statements from men and officers, many seeing nothing more, and regarding it as the final disbursing of the Confederate specie. Proper receipts were given and taken at the time, and I rated it as if disbursed by myself, and covered it into the Treasury accounts by the paper, of which below is a copy:
Confederate States of America, Washington, Ga., May 4, 1865.--There is required for payment of troops now on the march through Georgia, the sum of one hundred and eight thousand three hundred and twenty-two dollars and ninety cents ($108,322.90), to be placed to the credit of Major E. C. White, Quartermaster.
Hon. J. C. Breckinridge, Secretary of War:A. R. Lawton, Quartermaster-General.
[Indorsed.]The Secretary of the Treasury will please issue as requested.John C. Breckinridge, Sec'y of War.
[Indorsed.]M. H. Clark, Acting Treasurer, will turn over to Major E. C. White the mount named within, preserving the necessary vouchers, warrant hereafter to be drawn when settlement can be regularly made.John H. Reagan, Acting Sec'y Treasury.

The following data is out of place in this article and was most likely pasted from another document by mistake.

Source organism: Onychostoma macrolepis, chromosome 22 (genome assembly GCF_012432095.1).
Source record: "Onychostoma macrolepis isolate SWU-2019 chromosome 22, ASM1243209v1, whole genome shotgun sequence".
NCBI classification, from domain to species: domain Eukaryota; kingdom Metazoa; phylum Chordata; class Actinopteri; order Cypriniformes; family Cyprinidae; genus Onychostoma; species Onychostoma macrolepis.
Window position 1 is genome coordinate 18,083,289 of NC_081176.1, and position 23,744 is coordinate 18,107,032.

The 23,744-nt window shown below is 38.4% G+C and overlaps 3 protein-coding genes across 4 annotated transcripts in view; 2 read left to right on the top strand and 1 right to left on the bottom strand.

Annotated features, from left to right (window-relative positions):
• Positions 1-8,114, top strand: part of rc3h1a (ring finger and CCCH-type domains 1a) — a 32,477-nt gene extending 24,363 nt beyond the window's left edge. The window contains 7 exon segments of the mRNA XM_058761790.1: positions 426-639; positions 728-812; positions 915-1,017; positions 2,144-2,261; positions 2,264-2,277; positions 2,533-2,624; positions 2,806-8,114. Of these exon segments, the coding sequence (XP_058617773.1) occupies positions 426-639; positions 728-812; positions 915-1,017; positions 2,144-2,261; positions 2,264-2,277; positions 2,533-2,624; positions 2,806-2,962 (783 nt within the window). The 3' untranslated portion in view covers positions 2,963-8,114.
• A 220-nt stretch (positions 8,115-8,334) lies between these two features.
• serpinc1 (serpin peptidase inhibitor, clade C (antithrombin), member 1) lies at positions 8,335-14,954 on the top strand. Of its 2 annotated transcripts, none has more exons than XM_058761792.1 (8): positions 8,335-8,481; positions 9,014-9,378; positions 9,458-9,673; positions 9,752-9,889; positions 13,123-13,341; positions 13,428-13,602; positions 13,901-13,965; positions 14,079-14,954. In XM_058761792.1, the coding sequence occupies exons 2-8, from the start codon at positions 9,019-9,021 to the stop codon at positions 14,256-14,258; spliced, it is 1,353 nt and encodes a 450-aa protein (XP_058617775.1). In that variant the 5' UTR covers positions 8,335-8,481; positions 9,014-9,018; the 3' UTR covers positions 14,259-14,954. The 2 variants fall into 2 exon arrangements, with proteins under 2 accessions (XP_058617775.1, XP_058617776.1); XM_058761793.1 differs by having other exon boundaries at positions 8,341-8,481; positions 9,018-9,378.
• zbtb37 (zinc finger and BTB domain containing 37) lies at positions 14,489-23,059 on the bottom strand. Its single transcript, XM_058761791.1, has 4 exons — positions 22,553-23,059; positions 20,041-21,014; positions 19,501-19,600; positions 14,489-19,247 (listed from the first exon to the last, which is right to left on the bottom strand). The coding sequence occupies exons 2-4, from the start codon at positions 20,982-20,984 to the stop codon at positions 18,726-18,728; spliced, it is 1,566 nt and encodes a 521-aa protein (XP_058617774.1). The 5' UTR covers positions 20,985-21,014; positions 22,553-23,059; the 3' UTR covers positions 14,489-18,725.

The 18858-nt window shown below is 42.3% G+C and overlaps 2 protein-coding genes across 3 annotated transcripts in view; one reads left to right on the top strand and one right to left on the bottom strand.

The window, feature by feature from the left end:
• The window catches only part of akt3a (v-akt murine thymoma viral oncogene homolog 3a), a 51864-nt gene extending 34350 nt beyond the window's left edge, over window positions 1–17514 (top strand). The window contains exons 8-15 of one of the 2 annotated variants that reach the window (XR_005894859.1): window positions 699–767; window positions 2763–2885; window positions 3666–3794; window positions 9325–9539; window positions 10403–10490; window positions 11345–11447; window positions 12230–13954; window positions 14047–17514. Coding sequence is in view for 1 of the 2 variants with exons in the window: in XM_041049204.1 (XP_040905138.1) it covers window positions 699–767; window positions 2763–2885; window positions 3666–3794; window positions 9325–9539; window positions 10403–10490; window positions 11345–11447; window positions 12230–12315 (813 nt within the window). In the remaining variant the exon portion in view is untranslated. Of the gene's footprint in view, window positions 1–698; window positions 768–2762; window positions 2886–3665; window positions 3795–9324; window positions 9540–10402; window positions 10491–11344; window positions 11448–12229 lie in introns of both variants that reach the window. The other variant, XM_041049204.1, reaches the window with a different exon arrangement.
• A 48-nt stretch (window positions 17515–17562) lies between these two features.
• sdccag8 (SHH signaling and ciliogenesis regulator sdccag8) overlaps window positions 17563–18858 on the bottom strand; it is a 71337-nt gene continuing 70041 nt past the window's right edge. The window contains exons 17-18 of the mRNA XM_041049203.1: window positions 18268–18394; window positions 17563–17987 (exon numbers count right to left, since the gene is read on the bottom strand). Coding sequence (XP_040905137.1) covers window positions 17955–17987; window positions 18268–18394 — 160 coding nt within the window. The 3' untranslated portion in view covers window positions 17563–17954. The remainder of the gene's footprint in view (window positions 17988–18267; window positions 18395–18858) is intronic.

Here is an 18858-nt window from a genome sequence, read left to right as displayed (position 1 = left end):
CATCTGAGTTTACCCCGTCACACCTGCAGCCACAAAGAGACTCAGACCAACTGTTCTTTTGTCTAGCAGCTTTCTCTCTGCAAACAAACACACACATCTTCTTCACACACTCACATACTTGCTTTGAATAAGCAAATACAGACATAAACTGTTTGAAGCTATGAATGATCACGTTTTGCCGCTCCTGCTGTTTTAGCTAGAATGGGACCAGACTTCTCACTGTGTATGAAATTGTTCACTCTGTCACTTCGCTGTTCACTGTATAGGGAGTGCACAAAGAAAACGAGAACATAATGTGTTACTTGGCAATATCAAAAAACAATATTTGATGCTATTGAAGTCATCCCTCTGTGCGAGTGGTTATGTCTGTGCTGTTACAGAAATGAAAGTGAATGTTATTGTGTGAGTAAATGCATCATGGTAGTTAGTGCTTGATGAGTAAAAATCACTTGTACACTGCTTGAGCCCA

[Indorsed.]Washington, Ga., May 4, 1865.Received of M. H. Clark, Acting Treasurer, C. T., the sum of one hundred and eight thousand three hundred and twenty-two dollars and ninety cents ($108,322.90) in specie, the amount called for by within paper. My own transportation having gone forward, General Breckinridge kindly gave me his own ambulance, team and driver, which I used in driving back and forth from town to Duke's camp as my duties called me. I obtained permission from General B. and Mr. Reagan to burn a mass of currency and bonds, and burnt millions in their presence. After the cavalry were paid there was a general order that all unattached officers and men should receive a month's pay, and below are copies of some of the receipts; but some receipts quoted are in different form; comment on these will be made later on.